This state of affairs went on for two more summers--and then suddenly Frodo was back under the thumb of Mistress Menegilda and Esmeralda again, his expression sad and wary, his attitude resigned and meek. Again he was responsible for the youngest of the Hall bairns, including Merry, and Bilbo Baggins appeared very concerned as he watched after him. The following year, when Frodo was twenty and Narcissa had just turned seventeen, Bilbo insisted that Frodo be given at least a couple hours to himself at the Fair, and reluctantly Esmeralda had agreed.

The dancing was beginning when Frodo, accompanied by Merry, found himself behind the ale tent which stood on one side of the dancing ground with a number of other teens and tweens around the age of twenty. Soon would start the Husbandmen’s dance, a special dance done solely by the menfolk of the Shire, one which started out slowly but in which the tempo increased in each of its seven repetitions until it became quite wild.

Isumbard Took and Lotho Sackville-Baggins were facing each other down. “I bet you can’t keep up,” Lotho was saying to the Took.

“I bet I can,” Isumbard replied. “I doubt you, however, could keep up for the first three rounds.”

Ferdibrand Took gave Lotho a disparaging look. “He’s been practicing, and will probably dance with the menfolk next year, he’s so good.”

“Well, I’ve been practicing as well,” Lotho boasted. “My dad is the best dancer in the Hobbiton area.”

“Even Uncle Bilbo is better than your da,” another Took insisted, “and he’s almost a hundred.”

Lotho’s face darkened. “That’s what you say. He’s getting old and decrepit now.”

At that Frodo’s face became set. “You have the nerve to call Bilbo Baggins decrepit, do you? He could outdance your father any day, and I can outdance you, whoever you are!”

“Could you, Brandybuck?”

“I am not a Brandybuck save by my father having married one. My dad danced the Husbandmen’s dance every year here at the Free Fair, and was always considered one of the best, alongside Uncle Bilbo.”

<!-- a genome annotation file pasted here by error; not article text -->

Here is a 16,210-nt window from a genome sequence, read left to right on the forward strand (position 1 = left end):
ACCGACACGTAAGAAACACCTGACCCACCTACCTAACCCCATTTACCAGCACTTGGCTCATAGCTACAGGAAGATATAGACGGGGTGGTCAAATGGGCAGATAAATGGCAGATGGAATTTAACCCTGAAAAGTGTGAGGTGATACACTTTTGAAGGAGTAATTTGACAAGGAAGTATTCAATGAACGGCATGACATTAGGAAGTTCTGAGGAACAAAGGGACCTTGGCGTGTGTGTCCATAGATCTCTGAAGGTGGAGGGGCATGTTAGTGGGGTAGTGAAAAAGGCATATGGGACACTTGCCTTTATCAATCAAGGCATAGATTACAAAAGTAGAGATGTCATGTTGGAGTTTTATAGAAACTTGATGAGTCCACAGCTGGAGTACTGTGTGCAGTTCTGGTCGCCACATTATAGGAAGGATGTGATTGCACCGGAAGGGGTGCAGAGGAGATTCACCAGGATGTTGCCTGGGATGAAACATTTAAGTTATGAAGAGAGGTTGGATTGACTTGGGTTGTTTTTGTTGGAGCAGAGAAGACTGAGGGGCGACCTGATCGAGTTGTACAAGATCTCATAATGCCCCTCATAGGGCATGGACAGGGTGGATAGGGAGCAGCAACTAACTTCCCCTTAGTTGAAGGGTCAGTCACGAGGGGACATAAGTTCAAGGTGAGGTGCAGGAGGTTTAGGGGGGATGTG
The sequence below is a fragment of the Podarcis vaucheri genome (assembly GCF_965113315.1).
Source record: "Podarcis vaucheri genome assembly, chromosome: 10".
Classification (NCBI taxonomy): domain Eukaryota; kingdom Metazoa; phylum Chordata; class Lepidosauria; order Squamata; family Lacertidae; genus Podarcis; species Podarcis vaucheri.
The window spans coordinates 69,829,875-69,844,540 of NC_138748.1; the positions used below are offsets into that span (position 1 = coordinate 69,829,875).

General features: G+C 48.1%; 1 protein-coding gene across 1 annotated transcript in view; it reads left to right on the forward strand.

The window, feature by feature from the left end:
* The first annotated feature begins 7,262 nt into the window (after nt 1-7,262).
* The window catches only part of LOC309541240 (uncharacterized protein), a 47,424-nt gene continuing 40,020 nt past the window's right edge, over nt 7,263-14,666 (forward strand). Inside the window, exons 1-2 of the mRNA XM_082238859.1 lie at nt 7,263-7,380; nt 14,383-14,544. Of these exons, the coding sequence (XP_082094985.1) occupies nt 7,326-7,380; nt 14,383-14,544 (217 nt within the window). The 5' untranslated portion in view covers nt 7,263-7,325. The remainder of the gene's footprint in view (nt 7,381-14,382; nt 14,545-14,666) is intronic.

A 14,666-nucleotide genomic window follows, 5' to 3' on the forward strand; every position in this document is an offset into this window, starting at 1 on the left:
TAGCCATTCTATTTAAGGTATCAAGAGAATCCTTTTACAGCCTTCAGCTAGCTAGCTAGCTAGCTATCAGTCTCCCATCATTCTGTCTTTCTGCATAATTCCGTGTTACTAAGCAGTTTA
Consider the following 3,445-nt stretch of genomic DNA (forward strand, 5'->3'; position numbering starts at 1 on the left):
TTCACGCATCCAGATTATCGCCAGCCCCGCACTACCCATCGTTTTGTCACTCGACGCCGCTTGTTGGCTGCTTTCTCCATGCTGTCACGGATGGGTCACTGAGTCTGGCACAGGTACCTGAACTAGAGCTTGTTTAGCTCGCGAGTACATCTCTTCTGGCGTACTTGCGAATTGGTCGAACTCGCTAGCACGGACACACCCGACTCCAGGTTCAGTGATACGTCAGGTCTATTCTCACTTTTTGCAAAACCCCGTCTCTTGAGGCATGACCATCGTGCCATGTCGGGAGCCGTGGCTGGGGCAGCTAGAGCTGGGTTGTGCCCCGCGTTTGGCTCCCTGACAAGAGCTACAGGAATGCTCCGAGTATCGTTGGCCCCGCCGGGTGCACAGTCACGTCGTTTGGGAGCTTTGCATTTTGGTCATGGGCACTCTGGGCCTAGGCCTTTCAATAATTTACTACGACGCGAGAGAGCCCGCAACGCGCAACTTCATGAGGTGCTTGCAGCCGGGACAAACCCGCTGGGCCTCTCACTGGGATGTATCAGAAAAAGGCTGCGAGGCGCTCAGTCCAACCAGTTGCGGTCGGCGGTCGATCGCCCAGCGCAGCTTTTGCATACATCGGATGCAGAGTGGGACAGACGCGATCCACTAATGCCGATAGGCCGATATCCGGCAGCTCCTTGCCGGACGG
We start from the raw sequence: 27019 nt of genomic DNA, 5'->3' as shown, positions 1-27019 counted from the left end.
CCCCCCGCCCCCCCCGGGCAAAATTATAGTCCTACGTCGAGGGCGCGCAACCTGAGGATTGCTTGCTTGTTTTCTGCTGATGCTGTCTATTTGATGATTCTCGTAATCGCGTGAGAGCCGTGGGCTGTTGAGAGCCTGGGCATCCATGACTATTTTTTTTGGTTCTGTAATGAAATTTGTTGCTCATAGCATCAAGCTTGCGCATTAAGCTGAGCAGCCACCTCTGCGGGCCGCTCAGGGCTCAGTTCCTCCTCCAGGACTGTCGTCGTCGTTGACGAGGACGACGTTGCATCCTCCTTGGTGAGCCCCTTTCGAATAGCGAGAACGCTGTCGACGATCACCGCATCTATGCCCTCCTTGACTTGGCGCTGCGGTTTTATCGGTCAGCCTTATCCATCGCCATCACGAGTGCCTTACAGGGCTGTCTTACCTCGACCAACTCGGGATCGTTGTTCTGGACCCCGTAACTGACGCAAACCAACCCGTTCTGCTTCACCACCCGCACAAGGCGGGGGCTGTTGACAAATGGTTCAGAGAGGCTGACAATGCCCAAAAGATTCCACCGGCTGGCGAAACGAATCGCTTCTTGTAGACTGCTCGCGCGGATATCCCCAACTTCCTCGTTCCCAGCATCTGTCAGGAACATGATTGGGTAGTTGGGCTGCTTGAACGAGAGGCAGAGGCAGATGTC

“I bet you can’t make it two rounds!”

“I bet I can make it through every one of them.”

“You ready to put your goods where your mouth is? What are you willing to wager?”

“I have seven silver Shire pennies I’ll wager. You?”

Lotho was taken aback at that, for he’d never had so much wealth in his life. Finally he pulled a fancy pocket knife out of his trousers and held it out. "This,” he said.

Isumbard looked at both with a sniff and produced his pocket watch. “I’ll wager this, then,” he said.

“Worth too much,” Frodo said, shaking his head. “Have something else--a steel pen or something like? Thain Ferumbras would be terribly upset if you lost one of the Great Smial’s heirlooms in a wager.”

Isumbard had to agree, and at last he, too, produced a pocket knife, a considerably nicer one than the one Lotho had wagered, although it didn’t have as many blades. The three of them set their wagers in a circle Ferdibrand Took drew on the ground with a stick, and they began to line up. Several of the others in the group also lined up as the musicians out on the dancing ground began to play the introduction to the dance, and all set their hands on their hips.

Lotho didn’t make it three rounds before he was missing steps and slapping his thigh when he ought to have been slapping the sole of his left foot. Ferdibrand Took made it into the fourth repetition, Reginard Took began to falter in the fifth round, Brendilac Brandybuck faltered at the end of the fifth round, and most of the rest didn’t make it through the sixth. Finally in the seventh repetition Isumbard stumbled twice, although he recovered well. Only Frodo Baggins made it through to the end of the seventh round without a single misstep or error, and he’d managed to add a couple of flourishes that enhanced his performance.

When the music finally stopped, Frodo didn’t even appear winded. His eyes were bright with pleasure, his naturally pale face flushed with exertion, his mouth smiling, his head held high.

Reginard shook his head, laughing. “Well, Bard, looks as if Cousin Frodo now is the owner of two pocket knives.”

“He won fairly,” Isumbard agreed with grudging respect. “You’re definitely as good as your da was, Baggins.”

Frodo gave a nod as he leaned over the circle and pocketed the seven coins and two knives that lay there. Lotho stood, angry and frustrated, watching as he saw his knife disappear into the other lad’s trousers pocket. That was a Baggins, was it? How on earth had he managed to win the contest? Rumor was that he had a weak heart, after all, if he was indeed Frodo Baggins--his ma had told him so. Yet there was nothing in Frodo’s stance that indicated he had such a thing--he wasn’t showing any sign he was tired by the dance, while many of the gentlehobbits on the other side of the tent wall were fortifying themselves after dancing the same dance. Frodo then gave a small bow to the group and wandered off to the dancing area, joining in with the group dancing several times.

Two of the lasses who’d been watching behind the ale tent lost their hearts to Frodo Baggins that day, though, Pearl Took and Narcissa Boffin, both caught by the competence and grace the young Hobbit showed and that joyful smile at the end of the dance. Narcissa never recovered hers as long as Frodo remained in the Shire.